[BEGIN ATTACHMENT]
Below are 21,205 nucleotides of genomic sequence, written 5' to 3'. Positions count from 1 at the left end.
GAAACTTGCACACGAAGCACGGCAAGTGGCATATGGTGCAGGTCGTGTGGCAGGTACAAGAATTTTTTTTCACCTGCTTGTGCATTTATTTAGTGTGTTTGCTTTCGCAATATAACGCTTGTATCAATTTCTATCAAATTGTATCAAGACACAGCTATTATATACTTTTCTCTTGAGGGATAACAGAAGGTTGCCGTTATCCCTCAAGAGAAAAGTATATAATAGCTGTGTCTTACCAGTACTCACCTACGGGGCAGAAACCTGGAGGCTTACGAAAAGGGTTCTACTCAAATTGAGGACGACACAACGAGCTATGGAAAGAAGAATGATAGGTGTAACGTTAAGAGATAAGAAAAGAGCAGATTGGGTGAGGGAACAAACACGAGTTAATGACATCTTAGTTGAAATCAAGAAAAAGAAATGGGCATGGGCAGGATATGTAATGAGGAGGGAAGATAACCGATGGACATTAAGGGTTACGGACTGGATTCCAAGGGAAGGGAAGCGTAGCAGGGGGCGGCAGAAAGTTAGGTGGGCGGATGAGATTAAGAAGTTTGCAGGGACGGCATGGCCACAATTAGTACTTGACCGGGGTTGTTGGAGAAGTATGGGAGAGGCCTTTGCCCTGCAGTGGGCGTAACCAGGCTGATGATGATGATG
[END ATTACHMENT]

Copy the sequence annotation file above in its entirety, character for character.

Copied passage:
Below are 21,205 nucleotides of genomic sequence, written 5' to 3'. Positions count from 1 at the left end.
GAAACTTGCACACGAAGCACGGCAAGTGGCATATGGTGCAGGTCGTGTGGCAGGTACAAGAATTTTTTTTCACCTGCTTGTGCATTTATTTAGTGTGTTTGCTTTCGCAATATAACGCTTGTATCAATTTCTATCAAATTGTATCAAGACACAGCTATTATATACTTTTCTCTTGAGGGATAACAGAAGGTTGCCGTTATCCCTCAAGAGAAAAGTATATAATAGCTGTGTCTTACCAGTACTCACCTACGGGGCAGAAACCTGGAGGCTTACGAAAAGGGTTCTACTCAAATTGAGGACGACACAACGAGCTATGGAAAGAAGAATGATAGGTGTAACGTTAAGAGATAAGAAAAGAGCAGATTGGGTGAGGGAACAAACACGAGTTAATGACATCTTAGTTGAAATCAAGAAAAAGAAATGGGCATGGGCAGGATATGTAATGAGGAGGGAAGATAACCGATGGACATTAAGGGTTACGGACTGGATTCCAAGGGAAGGGAAGCGTAGCAGGGGGCGGCAGAAAGTTAGGTGGGCGGATGAGATTAAGAAGTTTGCAGGGACGGCATGGCCACAATTAGTACTTGACCGGGGTTGTTGGAGAAGTATGGGAGAGGCCTTTGCCCTGCAGTGGGCGTAACCAGGCTGATGATGATGATG